Trade unions have criticised the Swiss authorities for failing to prevent wage dumping since it became easier for European Union citizens to work in Switzerland.This content was published on October 21, 2004 - 14:41
Leaders are threatening to oppose a planned extension of the treaty on the free movement of people to the new EU member states.
“Wherever we carry out checks we find serious abuses and cases of wage dumping,” Paul Rechsteiner, president of the Federation of Trade Unions, said on Thursday.
He accused the authorities in the key regions of Zurich and Bern of failing to conduct regular and effective checks.
Rechsteiner said wage levels were coming under pressure, and cheap foreign labour was preventing a recovery of the employment market.
Other senior union officials added that a lack of controls made it difficult to monitor the labour market across the country.
Rechsteiner warned that the Federation of Trade Unions would challenge the extension of the agreement on the free movement of people to the ten new EU member states.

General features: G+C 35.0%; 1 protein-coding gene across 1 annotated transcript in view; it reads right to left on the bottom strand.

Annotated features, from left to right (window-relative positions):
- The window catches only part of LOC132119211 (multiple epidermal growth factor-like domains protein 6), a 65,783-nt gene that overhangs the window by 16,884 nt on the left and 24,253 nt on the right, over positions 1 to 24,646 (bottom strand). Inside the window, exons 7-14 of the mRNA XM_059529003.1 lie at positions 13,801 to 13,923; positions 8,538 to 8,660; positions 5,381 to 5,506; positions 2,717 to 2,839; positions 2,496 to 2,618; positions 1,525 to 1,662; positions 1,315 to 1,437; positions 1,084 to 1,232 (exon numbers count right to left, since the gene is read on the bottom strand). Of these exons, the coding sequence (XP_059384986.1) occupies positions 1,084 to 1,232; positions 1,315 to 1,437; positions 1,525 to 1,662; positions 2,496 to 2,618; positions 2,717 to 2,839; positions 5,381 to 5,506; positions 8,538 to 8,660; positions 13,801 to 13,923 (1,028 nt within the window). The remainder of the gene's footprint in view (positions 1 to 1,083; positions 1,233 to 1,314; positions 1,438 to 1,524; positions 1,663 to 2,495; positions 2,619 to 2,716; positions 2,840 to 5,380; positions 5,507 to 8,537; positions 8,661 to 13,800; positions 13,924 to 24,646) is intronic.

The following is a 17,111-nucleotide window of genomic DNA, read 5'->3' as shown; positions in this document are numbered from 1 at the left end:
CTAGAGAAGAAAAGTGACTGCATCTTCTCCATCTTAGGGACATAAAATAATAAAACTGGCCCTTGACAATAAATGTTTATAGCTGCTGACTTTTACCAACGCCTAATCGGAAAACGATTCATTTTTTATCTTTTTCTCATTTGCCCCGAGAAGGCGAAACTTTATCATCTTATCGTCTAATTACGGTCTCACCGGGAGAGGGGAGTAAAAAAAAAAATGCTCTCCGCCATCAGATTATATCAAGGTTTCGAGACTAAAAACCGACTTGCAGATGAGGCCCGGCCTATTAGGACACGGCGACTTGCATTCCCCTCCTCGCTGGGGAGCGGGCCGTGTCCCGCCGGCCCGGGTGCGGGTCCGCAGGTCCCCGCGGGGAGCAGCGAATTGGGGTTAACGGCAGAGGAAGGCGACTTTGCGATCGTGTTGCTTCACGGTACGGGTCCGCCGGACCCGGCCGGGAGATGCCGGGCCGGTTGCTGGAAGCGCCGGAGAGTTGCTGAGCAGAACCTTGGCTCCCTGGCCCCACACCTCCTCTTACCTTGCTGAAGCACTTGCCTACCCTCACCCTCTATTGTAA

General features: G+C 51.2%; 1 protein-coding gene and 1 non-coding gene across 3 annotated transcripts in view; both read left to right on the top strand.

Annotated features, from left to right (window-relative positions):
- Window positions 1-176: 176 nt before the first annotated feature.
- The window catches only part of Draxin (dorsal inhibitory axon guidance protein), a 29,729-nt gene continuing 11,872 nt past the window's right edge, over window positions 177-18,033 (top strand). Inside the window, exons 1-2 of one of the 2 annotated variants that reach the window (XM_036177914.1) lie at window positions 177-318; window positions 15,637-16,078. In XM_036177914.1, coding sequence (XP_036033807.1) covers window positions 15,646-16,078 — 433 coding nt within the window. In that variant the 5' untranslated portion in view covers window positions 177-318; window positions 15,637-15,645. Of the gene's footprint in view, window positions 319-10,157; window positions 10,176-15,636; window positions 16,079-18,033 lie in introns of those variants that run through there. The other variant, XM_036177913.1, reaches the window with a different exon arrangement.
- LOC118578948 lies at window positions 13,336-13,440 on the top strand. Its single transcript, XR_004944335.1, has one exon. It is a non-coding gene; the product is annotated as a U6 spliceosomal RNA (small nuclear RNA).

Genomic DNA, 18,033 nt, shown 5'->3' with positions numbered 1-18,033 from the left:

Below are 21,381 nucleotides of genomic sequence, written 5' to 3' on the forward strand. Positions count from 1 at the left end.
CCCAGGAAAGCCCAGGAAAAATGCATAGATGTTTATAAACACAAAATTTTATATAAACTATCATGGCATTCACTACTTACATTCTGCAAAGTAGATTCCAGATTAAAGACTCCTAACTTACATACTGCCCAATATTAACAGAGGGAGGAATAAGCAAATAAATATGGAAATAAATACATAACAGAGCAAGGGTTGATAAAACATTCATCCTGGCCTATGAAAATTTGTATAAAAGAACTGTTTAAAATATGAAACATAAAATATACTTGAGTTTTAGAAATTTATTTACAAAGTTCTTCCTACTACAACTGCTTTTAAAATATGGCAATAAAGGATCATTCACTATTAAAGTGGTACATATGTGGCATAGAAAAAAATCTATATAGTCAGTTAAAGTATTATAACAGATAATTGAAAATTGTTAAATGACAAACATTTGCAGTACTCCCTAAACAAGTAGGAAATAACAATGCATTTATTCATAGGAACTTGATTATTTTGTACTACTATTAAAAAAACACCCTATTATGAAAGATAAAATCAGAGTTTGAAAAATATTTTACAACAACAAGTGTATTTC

He said increased efforts had to be made to combat abuses and he called for tougher sanctions.
He also urged parliament to adopt further measures to prevent wage dumping.
Vasco Pedrina, co-president of Switzerland’s largest single trade union, Unia, said members at last weekend’s founding congress were keen to block any extension of the treaty.
The accord, which has come into effect gradually since the middle of 2002, gives EU citizens access to the Swiss labour market.
Parliament is likely to discuss extending the scope of the agreement by next March. It is also due to debate a second set of bilateral treaties with the EU in the next few months.
swissinfo with agencies
The Federation of Trade Unions has warned it will oppose plans to extend access to the Swiss labour market to the ten new EU members.
The federation wants a series of measures to prevent wage dumping, notably the right to impose quotas for foreign workers until 2014.
The rightwing Swiss People’s Party has already announced it will force a nationwide vote on the issue.
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